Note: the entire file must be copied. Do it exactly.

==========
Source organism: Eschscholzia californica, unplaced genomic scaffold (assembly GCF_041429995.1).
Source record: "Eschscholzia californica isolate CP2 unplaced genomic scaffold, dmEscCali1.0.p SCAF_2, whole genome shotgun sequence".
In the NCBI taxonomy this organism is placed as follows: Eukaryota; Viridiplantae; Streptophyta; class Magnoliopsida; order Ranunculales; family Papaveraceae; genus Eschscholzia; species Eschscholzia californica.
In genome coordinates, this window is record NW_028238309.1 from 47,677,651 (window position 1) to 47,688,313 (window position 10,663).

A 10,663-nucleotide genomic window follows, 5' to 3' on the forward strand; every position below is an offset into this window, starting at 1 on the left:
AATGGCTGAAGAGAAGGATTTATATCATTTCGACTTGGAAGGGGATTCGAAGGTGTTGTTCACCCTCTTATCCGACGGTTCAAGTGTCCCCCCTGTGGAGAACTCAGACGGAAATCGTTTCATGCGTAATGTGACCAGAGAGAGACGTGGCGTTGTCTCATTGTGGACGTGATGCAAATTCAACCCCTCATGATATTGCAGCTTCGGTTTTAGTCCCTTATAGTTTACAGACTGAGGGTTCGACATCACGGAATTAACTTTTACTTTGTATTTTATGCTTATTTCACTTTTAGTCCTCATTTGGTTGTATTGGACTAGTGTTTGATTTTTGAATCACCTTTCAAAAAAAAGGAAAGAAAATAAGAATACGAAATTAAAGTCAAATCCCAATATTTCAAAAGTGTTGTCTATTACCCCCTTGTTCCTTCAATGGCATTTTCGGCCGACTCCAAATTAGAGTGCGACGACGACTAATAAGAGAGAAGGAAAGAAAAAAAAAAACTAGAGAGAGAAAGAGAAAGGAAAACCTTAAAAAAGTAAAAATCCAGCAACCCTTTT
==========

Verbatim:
Source organism: Eschscholzia californica, unplaced genomic scaffold (assembly GCF_041429995.1).
Source record: "Eschscholzia californica isolate CP2 unplaced genomic scaffold, dmEscCali1.0.p SCAF_2, whole genome shotgun sequence".
In the NCBI taxonomy this organism is placed as follows: Eukaryota; Viridiplantae; Streptophyta; class Magnoliopsida; order Ranunculales; family Papaveraceae; genus Eschscholzia; species Eschscholzia californica.
In genome coordinates, this window is record NW_028238309.1 from 47,677,651 (window position 1) to 47,688,313 (window position 10,663).

A 10,663-nucleotide genomic window follows, 5' to 3' on the forward strand; every position below is an offset into this window, starting at 1 on the left:
AATGGCTGAAGAGAAGGATTTATATCATTTCGACTTGGAAGGGGATTCGAAGGTGTTGTTCACCCTCTTATCCGACGGTTCAAGTGTCCCCCCTGTGGAGAACTCAGACGGAAATCGTTTCATGCGTAATGTGACCAGAGAGAGACGTGGCGTTGTCTCATTGTGGACGTGATGCAAATTCAACCCCTCATGATATTGCAGCTTCGGTTTTAGTCCCTTATAGTTTACAGACTGAGGGTTCGACATCACGGAATTAACTTTTACTTTGTATTTTATGCTTATTTCACTTTTAGTCCTCATTTGGTTGTATTGGACTAGTGTTTGATTTTTGAATCACCTTTCAAAAAAAAGGAAAGAAAATAAGAATACGAAATTAAAGTCAAATCCCAATATTTCAAAAGTGTTGTCTATTACCCCCTTGTTCCTTCAATGGCATTTTCGGCCGACTCCAAATTAGAGTGCGACGACGACTAATAAGAGAGAAGGAAAGAAAAAAAAAAACTAGAGAGAGAAAGAGAAAGGAAAACCTTAAAAAAGTAAAAATCCAGCAACCCTTTT